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Biomedical Engineering - Overview


Biomedical engineering programs teach people to design new tools and devices used to improve healthcare. Students study new ways to treat illness and disease. They also learn about artificial organs and prosthetics.

Not all medical breakthroughs come to you as a bottle of pills. Think of the high-tech devices that doctors use to scan your insides. Think of the artificial organs that are being developed. Think of inventions such as inflatable casts, ear thermometers, artificial skin, blood-vessel stents, and surgical staples.

In a biomedical engineering program, you find ways to use science and technology to help living systems work. You study biological processes to understand them. But you also study how to engineer materials, circuits, and machines. Since new inventions often start out with a high price tag, you learn how to reduce costs. You learn how to improve devices and processes, making them more efficient or from cheaper materials.

You may study how to apply knowledge of living systems to inventing better machines. For example, in a design project you might study how the nose works. Then, based on what you learn, you might create a mechanical sniffer for detecting explosives.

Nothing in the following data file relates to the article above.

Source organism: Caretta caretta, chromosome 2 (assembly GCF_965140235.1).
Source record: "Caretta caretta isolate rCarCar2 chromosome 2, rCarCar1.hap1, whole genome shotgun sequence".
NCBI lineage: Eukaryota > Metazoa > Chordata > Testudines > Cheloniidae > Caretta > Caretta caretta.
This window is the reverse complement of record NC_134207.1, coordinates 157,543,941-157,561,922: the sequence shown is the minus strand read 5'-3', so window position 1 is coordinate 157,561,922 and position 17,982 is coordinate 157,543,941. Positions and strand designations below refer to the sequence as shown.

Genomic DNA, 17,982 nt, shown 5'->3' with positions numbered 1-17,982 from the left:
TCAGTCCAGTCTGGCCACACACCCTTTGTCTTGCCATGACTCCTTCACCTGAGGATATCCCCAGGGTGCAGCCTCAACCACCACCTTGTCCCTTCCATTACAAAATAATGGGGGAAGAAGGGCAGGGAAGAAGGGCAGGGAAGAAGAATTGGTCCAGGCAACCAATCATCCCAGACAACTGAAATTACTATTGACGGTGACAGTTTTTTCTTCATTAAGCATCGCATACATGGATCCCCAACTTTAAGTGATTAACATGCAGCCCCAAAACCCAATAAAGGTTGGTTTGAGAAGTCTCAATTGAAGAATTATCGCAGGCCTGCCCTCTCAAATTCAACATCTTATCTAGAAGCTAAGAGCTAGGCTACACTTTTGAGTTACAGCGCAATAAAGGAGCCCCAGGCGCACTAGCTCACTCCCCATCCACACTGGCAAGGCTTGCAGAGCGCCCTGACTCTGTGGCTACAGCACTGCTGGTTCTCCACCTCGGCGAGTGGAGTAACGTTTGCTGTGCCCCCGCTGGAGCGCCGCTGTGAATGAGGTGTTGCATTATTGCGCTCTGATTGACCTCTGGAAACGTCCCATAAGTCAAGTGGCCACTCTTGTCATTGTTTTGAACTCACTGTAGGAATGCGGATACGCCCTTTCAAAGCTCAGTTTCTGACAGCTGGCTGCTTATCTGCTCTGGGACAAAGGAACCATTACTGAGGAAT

A bachelor's degree is a good way to enter this field. This usually requires four years, although some programs take five years. About 110 engineering schools in the U.S. offer this major. Some schools combine the bachelor's and master's degree into one five-year sequence.

Another route is to get a bachelor's in another field of engineering, then a master's in this field. About 80 graduate schools of engineering offer a master's in this specialty.

Source: Illinois Career Information System (CIS) brought to you by Illinois Department of Employment Security.
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